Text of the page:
To curl, you need stones, a broom, and a few other pieces of equipment to help you stay warm and not slip. For some curlers, the only other thing they really need is their wheelchair and delivery stick.
Mid-April, Team USA won gold in the World Wheelchair Curling B-Championship in Finland, qualifying them for the 2021 World Wheelchair Curling Championship in Beijing this fall. If they reach the top seven or higher slots of the 12 teams, it’s off to the 2022 Paralympic Games.
It’s the first time in USA Wheelchair Curling Team history it won a gold medal in the championship, says Team USA curler and 2018 Paralympian Steve Emt.
“(This) was the most important competition for us as Team USA so we can actually have a chance into the Paralympics,” says Oyuna Uranchimeg, Team USA athlete and Minnesotan. “Of course, everyone wants to be in the Paralympics, so it’s very important.”
‘I CAN DO THIS’
Both Emt, from Connecticut; and Uranchimeg, from Burnsville, periodically meet with their team at the Chaska Curling Center to practice. Emt says the space is “one of the best in the country.”
"We're blessed to be able to do what we do and come to Chaska," Emt says.
Half a decade ago, Uranchimeg didn’t even know what curling was. Now, she’s hoping for a shot at the top.
“I just wanted to give it a try and here I am thinking about Paralympics,” says Uranchimeg, who lives in Burnsville.
It would be her first go as a Paralympian after being on Team USA — which includes her, Emt, Pam Wilson, Matt Thurns and David Samsa — for the last three years.
Emt has been on the team for seven years after being approached by a Paralympic trainer while on vacation.
“‘With your build, I can make you into an Olympian in a year,’” he remembers the trainer saying. “I’m like, ‘Hey, I’ll try this out.’ I’m like, ‘I can do this. This is something I can do.’”
CURLING FOR ALL
In early May, Chaska Curling Center Manager Jeff Isaacson says a boy who uses a wheelchair visited the center while the USA Wheelchair Curling Team was practicing.
“The family was excited to see this and inquired more about curling possibilities. We hope to get him on the ice soon,” says Isaacson, in an email.
Team USA Deaf Curling has used the facility before, as well as a group of local deaf curlers who play in the regular league, according to Susan Marek, who works in software operations and customer service at the center.
“Curling is a sport that can be accommodating to many physical limitations,” Marek says. “While you're used to seeing people in a low lunge position sliding along the ice and gracefully delivering a rock out of their pointer finger, they are able to use a delivery stick so they can push the rock from a higher position.”
That works especially well for people with certain disabilities. The Chaska Curling Center has delivery sticks and wheelchair ramps on hand to help everyone enjoy the game.
Matt Dolan has been a curling instructor at the center for four years now. He interacts with all sorts of people, which is part of why he loves the job.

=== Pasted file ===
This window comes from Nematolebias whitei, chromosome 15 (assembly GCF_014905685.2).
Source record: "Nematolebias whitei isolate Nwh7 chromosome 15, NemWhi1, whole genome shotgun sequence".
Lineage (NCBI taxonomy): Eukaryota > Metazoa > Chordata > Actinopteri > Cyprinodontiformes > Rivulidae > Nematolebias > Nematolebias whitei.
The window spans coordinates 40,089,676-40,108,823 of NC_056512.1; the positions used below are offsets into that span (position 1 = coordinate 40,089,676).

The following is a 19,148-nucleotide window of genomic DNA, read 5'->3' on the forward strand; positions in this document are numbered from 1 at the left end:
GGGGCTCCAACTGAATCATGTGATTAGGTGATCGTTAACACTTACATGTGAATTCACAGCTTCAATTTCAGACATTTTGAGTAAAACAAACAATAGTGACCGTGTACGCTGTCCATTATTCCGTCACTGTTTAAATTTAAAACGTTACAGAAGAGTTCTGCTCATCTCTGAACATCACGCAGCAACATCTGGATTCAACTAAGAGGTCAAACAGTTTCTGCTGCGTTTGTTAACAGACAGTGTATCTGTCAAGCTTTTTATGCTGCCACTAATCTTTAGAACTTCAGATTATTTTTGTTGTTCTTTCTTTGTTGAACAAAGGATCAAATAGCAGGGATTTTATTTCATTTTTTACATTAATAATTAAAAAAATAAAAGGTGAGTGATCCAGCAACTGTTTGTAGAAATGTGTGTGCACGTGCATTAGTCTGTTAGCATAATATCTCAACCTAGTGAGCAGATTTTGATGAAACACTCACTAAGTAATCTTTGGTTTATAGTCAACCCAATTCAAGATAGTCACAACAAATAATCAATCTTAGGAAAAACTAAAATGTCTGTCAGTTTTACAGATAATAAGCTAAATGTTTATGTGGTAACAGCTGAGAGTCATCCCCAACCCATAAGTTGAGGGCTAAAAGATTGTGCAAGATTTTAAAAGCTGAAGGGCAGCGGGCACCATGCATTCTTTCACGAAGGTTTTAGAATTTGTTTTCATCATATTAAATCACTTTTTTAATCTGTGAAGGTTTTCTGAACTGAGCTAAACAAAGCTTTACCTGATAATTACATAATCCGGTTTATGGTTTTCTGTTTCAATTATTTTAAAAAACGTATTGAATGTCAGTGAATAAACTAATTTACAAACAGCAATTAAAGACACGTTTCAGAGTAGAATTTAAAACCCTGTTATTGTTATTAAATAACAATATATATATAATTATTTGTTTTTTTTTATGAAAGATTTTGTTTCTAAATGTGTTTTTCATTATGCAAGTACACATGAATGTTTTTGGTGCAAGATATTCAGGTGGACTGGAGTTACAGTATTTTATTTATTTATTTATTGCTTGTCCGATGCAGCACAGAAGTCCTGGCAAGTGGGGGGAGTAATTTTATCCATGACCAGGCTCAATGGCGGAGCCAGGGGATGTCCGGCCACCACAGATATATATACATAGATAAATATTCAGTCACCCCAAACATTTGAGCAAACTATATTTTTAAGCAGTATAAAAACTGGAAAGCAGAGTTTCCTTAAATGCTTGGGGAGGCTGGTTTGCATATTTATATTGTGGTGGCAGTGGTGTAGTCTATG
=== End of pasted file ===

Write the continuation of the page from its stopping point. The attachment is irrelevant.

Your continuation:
“We see such diversity that comes through,” Dolan says. “We work with people as young as 6, 7 years old, up to 90 years old, and the experience is always pretty much the same in that it is all about having fun. So people come and they always leave with a smile on their face and they've experienced something brand new.”
Beyond the stones gliding across the ice and the noises they make when crashing into each other (one of the things she first loved about curling), Uranchimeg loves the community.
“You can all play together as a team with different people,” she says. “Anybody with a wheelchair can roll in and throw a stone. Not every sport has that.”
“I can’t get on a tennis court against Serena Williams — I’ll get smoked," Emt adds. "But I can get out here with the best able-bodied curlers in the world, and I can beat them."
When he started curling seven or so years ago, there were maybe 10 curlers in the country who he knew used wheelchairs. Now, he says there are probably 50 or 60.
“Anybody can do it,” Emt says. “I wish I found this sport 20-plus years ago when I had my accident. I’d be a six-time Paralympian by now.”
GOING FOR GOLD
Uranchimeg describes what it was like bringing home gold last month in Finland.
“It was just incredible,” Uranchimeg says, though adding she would have been happy with any of the top three awards.
The team’s most important goal, they agreed, was to qualify for the Beijing championship this fall.
“If we were in the finals, even if we got the bronze medal, we would have been fine,” she says.
Emt thinks back through that April day.
At the start, things were going well: They’d won the first six games, then lost two.
The team needed to win the last one against Italy to get into the top three — and there was a “good chance” the team could’ve been cut from that bracket, he says. It came down to the second-to-last shot. Italy missed.
“We were in. I just lost it. I want this so bad for my teammates. I’m the only Paralympian returning on the team and the whole experience is absolutely life-changing,” Emt said. “I was sobbing tears of joy — it was absolutely icing on the cake.”
The team's 12 members will try out for the team, five of them going to Beijing's world championships. There's a lot of hard work to put in during the next few months, including meeting monthly to practice in-between strategy calls.
Then? Emt's prediction:
"We go to the Paralympics."